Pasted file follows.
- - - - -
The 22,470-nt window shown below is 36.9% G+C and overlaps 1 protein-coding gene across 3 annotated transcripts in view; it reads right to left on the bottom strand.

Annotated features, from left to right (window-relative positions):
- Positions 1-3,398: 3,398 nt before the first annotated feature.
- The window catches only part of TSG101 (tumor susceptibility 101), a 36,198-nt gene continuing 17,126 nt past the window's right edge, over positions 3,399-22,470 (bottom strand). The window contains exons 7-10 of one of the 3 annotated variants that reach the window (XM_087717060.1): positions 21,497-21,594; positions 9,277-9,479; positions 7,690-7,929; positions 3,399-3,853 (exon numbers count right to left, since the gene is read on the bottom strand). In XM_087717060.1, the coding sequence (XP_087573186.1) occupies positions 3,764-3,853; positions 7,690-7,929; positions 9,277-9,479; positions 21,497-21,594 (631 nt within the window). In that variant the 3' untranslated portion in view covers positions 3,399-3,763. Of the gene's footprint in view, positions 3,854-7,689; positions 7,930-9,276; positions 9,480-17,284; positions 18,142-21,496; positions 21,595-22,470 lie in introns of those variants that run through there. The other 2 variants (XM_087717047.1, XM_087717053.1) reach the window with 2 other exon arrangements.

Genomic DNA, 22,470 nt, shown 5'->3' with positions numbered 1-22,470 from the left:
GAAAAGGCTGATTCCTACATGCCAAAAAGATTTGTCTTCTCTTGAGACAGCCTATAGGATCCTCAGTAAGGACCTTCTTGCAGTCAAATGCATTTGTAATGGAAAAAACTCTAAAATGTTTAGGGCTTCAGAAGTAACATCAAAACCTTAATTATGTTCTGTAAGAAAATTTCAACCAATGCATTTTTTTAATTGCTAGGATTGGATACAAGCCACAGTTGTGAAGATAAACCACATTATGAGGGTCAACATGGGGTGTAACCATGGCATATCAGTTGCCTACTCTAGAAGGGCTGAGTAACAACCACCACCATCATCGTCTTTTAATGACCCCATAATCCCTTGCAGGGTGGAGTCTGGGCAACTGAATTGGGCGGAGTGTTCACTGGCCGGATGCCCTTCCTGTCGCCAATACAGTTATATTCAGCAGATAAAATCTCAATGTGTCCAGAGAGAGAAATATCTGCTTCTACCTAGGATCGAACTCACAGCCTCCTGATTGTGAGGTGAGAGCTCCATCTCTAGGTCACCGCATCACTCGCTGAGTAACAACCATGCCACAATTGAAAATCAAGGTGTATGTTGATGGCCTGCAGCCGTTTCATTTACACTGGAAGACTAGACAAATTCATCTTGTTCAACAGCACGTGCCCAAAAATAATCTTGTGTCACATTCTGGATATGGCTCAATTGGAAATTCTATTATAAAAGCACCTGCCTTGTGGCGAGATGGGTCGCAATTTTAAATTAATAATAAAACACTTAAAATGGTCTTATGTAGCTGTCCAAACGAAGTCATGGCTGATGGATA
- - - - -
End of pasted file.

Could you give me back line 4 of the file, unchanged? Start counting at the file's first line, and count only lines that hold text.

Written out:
- The window catches only part of TSG101 (tumor susceptibility 101), a 36,198-nt gene continuing 17,126 nt past the window's right edge, over positions 3,399-22,470 (bottom strand). The window contains exons 7-10 of one of the 3 annotated variants that reach the window (XM_087717060.1): positions 21,497-21,594; positions 9,277-9,479; positions 7,690-7,929; positions 3,399-3,853 (exon numbers count right to left, since the gene is read on the bottom strand). In XM_087717060.1, the coding sequence (XP_087573186.1) occupies positions 3,764-3,853; positions 7,690-7,929; positions 9,277-9,479; positions 21,497-21,594 (631 nt within the window). In that variant the 3' untranslated portion in view covers positions 3,399-3,763. Of the gene's footprint in view, positions 3,854-7,689; positions 7,930-9,276; positions 9,480-17,284; positions 18,142-21,496; positions 21,595-22,470 lie in introns of those variants that run through there. The other 2 variants (XM_087717047.1, XM_087717053.1) reach the window with 2 other exon arrangements.